Outside the Biden campaign's office in Los Angeles. Photo: Stef Kight/Axios

LOS ANGELES — Joe Biden made a last-minute push across California on Super Tuesday, hitting Oakland and dispatching his wife to San Diego before they end the day in Los Angeles — home to the only advertised Biden campaign field office in the largest state in the country.

Why it matters: While Biden is hoping to build a comeback on his blowout win in South Carolina, nearly one-third of the delegates up for grabs in tonight's Super Tuesday contests vote here in California. Bernie Sanders, who narrowly lost the state to Hillary Clinton in 2016, has been dominating the state's polls.

Biden doesn't have to win California. But he does need to tap a significant enough chunk of the state's trove of delegates to keep Sanders from running away with the nomination.

  • "One of the biggest misconceptions of 2020 is that California is Sanders' territory," a Biden campaign official in California told Axios.
  • The official said Sanders probably will do well in the state but insisted that Biden's events have had strong and consistent support.
  • Many California voters have waited to cast their ballots, as Politico reported.

Biden's campaign website lists just one brick-and-mortar field office in California, compared with four in Texas. (The campaign official said there are several other "staging locations" or unofficial offices in locations around the state.) The official California field office sits strategically in Latino-dominated East Los Angeles.

  • Down the street, mostly Spanish-speaking voters walked into the Centro Estrella center to cast votes for the Democratic candidate of their choice.

What to watch: Hispanics or Latinos make up the largest racial-ethnic group in California — 39% of the state population, a higher percentage statewide than non-Hispanic whites. This is the first year Hispanic voters make up the largest ethnic-racial minority group of the electorate.

  • But a recent state poll found Biden winning just 15% of Hispanic, Democratic-likely voters in California — compared to 42% for Sanders. Latinos also propelled Sanders to his decisive victory in Nevada.

The big picture: Sanders has campaigned often in California, drawing large crowds. His campaign claims to have knocked on 1 million doors in the state.

  • Bloomberg dumped more ad dollars there than any other state as of early February and got the endorsement of former LA Mayor Antonio Villaraigosa. He campaigned throughout California while other candidates were focused on Iowa.
  • California hasn't been as big of a focus for Biden. Yet, influential California Democrats including Sen. Dianne Feinstein, LA Mayor Eric Garcetti and LA County Supervisor Janice Hahn have endorsed him.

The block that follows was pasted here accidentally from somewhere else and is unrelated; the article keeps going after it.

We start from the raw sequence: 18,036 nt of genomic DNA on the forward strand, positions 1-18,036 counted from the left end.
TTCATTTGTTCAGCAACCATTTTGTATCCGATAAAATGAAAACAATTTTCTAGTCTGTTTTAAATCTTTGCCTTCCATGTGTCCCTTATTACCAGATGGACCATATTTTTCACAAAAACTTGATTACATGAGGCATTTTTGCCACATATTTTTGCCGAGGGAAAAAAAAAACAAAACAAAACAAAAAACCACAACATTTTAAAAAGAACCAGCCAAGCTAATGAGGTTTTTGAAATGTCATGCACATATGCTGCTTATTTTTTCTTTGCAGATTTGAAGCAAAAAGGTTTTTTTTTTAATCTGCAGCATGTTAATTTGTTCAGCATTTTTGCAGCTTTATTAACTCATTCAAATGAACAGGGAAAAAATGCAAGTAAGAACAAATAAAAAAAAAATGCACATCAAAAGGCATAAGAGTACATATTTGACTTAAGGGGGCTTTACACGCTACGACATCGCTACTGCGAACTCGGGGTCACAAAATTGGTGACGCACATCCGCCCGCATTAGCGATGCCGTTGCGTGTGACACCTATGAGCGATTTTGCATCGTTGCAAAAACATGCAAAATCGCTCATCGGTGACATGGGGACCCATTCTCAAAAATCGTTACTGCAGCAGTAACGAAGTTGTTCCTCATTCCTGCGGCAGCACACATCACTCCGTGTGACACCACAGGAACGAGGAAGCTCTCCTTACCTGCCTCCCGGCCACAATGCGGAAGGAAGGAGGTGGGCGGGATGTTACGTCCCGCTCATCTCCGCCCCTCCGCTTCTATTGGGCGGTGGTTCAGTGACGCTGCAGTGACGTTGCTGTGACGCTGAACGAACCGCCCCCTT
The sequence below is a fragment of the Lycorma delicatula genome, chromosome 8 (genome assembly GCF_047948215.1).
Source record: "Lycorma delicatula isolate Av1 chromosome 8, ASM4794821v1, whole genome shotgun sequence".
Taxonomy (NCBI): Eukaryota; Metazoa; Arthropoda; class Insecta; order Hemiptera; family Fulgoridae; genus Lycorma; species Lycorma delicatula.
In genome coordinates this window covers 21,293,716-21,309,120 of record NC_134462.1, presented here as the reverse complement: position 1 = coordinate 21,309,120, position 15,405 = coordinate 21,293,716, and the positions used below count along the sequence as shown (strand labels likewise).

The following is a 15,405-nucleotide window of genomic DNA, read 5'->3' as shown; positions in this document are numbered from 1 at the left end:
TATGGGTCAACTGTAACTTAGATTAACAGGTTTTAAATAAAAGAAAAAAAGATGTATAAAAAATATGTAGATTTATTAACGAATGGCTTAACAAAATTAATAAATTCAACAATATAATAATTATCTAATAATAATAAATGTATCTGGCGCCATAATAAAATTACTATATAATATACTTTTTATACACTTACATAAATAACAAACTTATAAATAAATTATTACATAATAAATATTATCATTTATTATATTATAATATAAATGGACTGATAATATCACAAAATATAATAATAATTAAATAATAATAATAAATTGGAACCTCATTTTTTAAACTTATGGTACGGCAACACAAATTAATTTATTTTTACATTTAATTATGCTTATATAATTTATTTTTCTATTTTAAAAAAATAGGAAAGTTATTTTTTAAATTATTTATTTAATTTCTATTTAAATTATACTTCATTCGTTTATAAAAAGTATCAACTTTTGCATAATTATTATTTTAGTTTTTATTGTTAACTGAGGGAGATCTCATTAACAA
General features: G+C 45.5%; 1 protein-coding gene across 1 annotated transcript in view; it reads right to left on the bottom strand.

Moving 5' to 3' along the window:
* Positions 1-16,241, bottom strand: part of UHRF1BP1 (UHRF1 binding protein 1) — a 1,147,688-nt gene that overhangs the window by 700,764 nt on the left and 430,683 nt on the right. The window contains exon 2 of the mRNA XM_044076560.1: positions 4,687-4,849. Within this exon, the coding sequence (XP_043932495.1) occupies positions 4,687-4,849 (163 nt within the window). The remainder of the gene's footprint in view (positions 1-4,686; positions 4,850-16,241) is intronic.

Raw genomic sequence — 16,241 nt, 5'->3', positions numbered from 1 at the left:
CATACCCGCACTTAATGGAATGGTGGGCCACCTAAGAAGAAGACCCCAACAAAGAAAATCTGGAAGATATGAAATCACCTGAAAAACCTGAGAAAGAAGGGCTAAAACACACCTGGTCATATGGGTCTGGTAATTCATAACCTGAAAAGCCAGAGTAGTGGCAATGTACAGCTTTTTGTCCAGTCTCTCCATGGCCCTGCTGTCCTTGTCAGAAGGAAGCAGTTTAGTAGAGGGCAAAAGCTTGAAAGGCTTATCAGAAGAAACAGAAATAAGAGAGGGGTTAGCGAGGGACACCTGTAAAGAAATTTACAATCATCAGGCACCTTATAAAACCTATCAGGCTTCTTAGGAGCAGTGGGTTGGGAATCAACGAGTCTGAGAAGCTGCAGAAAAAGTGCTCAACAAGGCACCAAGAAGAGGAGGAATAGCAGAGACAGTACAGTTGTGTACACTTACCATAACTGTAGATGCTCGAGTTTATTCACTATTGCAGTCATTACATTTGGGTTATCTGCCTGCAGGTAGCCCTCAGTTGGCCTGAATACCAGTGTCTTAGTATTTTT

Go deeper

Two officers shot in Louisville amid Breonna Taylor protests

Police officers stand guard during a protest in Louisville, Kentucky. Photo: Ben Hendren/Anadolu Agency via Getty Images

Louisville Metro Police Department said two officers were shot downtown in the Kentucky city late Wednesday, just hours after a grand jury announced an indictment in the Breonna Taylor case.

Driving the news: Metrosafe, the city's emergency services, said it received reports of a shooting at South Brook St. and Broadway Ave., near the area where protests were taking place. A police spokesperson told a press briefing the injuries of both officers were not life-threatening. One officer was "alert and stable" and the other was undergoing surgery, he said.

Updated 1 hour ago - Politics & Policy

Coronavirus dashboard

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  1. Global: Total confirmed cases as of 9 p.m. ET: 31,778,331 — Total deaths: 974,436 — Total recoveries: 21,876,025Map.
  2. U.S.: Total confirmed cases as of 9 p.m. ET: 6,943,078 — Total deaths: 201,930 — Total recoveries: 2,670,256 — Total tests: 97,459,742Map.
  3. Health: CDC director says over 90% of Americans have not yet been exposed to coronavirus — Supply shortages continue to plague testing.
  4. Politics: Missouri Gov. Mike Parson tests positive for coronavirus — Poll says 51% of Republicans trust Trump on coronavirus more than the CDC.
  5. Technology: The tech solutions of 2020 may be sapping our resolve to beat the coronavirus
  6. Vaccines: Johnson & Johnson begins large phase 3 trial — The FDA plans to toughen standards.
  7. Sports: Less travel is causing the NBA to see better basketball.
  8. Future: America's halfway coronavirus response

Biden: Breonna Taylor indictment "does not answer" call for justice

Former Vice President Joe Biden. Photo: Leigh Vogel/Getty Images

Former Vice President Joe Biden on Wednesday condemned the grand jury indictment of a Louisville police officer who entered Breonna Taylor's home in March in a botched drug raid that led to her death, saying in a statement the decision "does not answer" for equal justice.

The big picture: Biden called for reforms to address police use of force and no-knock warrants, while demanding a ban on chokeholds. He added that people "have a right to peacefully protest, but violence is never acceptable."

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